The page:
Hydraulic retarders are the latest development in this area. Although they are expensive, they develop retardation power exceeding the engine pulling power and are silent in operation. Heat dissipation is via the vehicle cooling system and engine heat is thus maintained even over long downhills.

Retarders are particularly useful in the timber industry, as trees are usually grown in higher altitudes. This results in a typical timber haulage operation being empty uphill and laden downhill. Apart from saving the use of foundation brakes for emergencies only, retarders allow much higher safe downhill speeds, thus increasing vehicle productivity.

Springs have evolved from multi-leaf springs, often with helper springs, to parabolic springs to air springs. All these types are currently still in use, either exclusively or in various combinations. Air springs in timber haulage have the disadvantage that the rubber bellows are prone to damage by twigs and stones in in-field haulage. However, they offer substantial weight savings and have buit-in lateral stabilisation which is an essential safety factor for loads with high centres of gravity such as raw timber.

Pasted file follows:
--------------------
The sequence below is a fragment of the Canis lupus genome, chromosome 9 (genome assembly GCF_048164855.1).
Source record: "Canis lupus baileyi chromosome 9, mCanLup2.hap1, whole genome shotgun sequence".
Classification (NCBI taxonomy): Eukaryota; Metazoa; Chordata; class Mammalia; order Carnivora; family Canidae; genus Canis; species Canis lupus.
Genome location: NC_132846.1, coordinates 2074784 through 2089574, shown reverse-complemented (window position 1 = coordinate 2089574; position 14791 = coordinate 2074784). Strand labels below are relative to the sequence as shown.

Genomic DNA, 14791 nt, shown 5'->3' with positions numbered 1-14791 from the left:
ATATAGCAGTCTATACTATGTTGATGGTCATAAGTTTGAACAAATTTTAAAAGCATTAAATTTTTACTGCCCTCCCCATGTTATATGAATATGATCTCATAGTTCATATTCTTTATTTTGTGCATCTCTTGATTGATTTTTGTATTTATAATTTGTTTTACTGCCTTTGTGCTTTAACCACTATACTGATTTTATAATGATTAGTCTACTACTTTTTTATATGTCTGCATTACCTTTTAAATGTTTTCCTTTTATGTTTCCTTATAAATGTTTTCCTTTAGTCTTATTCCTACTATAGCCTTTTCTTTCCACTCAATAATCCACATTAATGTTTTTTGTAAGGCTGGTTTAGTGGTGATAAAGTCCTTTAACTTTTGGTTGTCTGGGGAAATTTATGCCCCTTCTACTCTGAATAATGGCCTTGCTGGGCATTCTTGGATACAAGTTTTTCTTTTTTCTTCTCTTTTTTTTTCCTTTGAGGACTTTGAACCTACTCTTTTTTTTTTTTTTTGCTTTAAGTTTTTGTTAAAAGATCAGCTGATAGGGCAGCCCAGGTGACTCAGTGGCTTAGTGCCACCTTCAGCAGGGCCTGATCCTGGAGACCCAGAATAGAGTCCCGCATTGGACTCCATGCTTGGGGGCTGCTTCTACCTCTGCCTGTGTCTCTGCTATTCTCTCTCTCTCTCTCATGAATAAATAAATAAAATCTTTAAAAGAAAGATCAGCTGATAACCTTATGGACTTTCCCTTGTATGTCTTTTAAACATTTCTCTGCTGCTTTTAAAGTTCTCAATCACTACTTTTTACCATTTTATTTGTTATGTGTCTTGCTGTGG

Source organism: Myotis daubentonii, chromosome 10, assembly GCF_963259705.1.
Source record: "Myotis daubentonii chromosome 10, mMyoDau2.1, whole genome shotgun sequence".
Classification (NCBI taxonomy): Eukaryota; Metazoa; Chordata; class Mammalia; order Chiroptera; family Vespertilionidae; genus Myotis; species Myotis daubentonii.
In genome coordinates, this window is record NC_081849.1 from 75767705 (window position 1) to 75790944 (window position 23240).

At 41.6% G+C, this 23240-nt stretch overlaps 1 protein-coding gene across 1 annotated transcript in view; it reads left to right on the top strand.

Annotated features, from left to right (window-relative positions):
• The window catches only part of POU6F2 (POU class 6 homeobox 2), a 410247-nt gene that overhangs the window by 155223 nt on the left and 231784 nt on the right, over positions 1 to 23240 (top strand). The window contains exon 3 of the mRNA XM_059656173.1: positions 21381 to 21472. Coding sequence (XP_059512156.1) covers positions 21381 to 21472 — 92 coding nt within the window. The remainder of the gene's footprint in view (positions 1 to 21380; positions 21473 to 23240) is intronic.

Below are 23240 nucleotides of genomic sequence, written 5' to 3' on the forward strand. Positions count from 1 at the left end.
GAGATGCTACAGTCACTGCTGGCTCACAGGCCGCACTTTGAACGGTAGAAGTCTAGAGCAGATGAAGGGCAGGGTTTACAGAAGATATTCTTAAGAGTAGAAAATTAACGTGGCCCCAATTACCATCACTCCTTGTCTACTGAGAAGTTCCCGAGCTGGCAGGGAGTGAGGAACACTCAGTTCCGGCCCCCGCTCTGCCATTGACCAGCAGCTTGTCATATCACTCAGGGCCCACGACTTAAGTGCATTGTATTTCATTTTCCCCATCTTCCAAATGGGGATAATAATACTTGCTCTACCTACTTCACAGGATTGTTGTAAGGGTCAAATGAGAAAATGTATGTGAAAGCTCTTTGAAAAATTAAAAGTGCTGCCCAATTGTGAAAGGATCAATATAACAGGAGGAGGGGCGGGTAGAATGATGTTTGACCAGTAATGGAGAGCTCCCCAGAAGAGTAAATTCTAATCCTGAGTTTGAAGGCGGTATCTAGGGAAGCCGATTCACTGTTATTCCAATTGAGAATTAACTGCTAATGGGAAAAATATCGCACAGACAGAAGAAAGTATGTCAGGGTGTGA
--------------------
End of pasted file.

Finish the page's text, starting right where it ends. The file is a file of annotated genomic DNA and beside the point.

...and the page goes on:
Commercial vehicles have not yet followed bus and car suspension systems, which have in most cases gone independent all round. The main reason for this is that truck speeds are generally lower and trucks need to be easy to maintain.

Tyres have evolved from cross-ply tyres to radial-ply tyres, the latter now completely dominating the market. Radial-ply tyres offer much better cornering capability and lower rolling resistance. Tyre manufacturers have concentrated on improving tread life and rolling resistance with the result that it is not unusual to achieve 150 000 km on the original tyre tread.

Michelin has played around with what they call the “Tweel”. This is a combination wheel/tyre manufactured from synthetic material where the load deflection is taken up by “spokes” that deform. Although rolling resistance is reduced with this invention, noise is still a problem.

With increased law enforcement, the emphasis being on axle loading, there is also an increased requirement to maximise payloads while still staying inside the legal GCM of 56 000 kg. Tare mass reductions have been achieved by using materials that have a higher strength-to-mass ratio and/or by using lighter wheel and tyre equipment.

Materials that fall into this category are aluminium and domex steel. Of course, rig configuration also plays a significant part with rigid truck/drawbar trailer combinations able to offer a payload to tare mass ratio of 2.5:1.

To sum up, the following table shows the potential improvements in productivity that may be achieved, using the technologies mentioned above: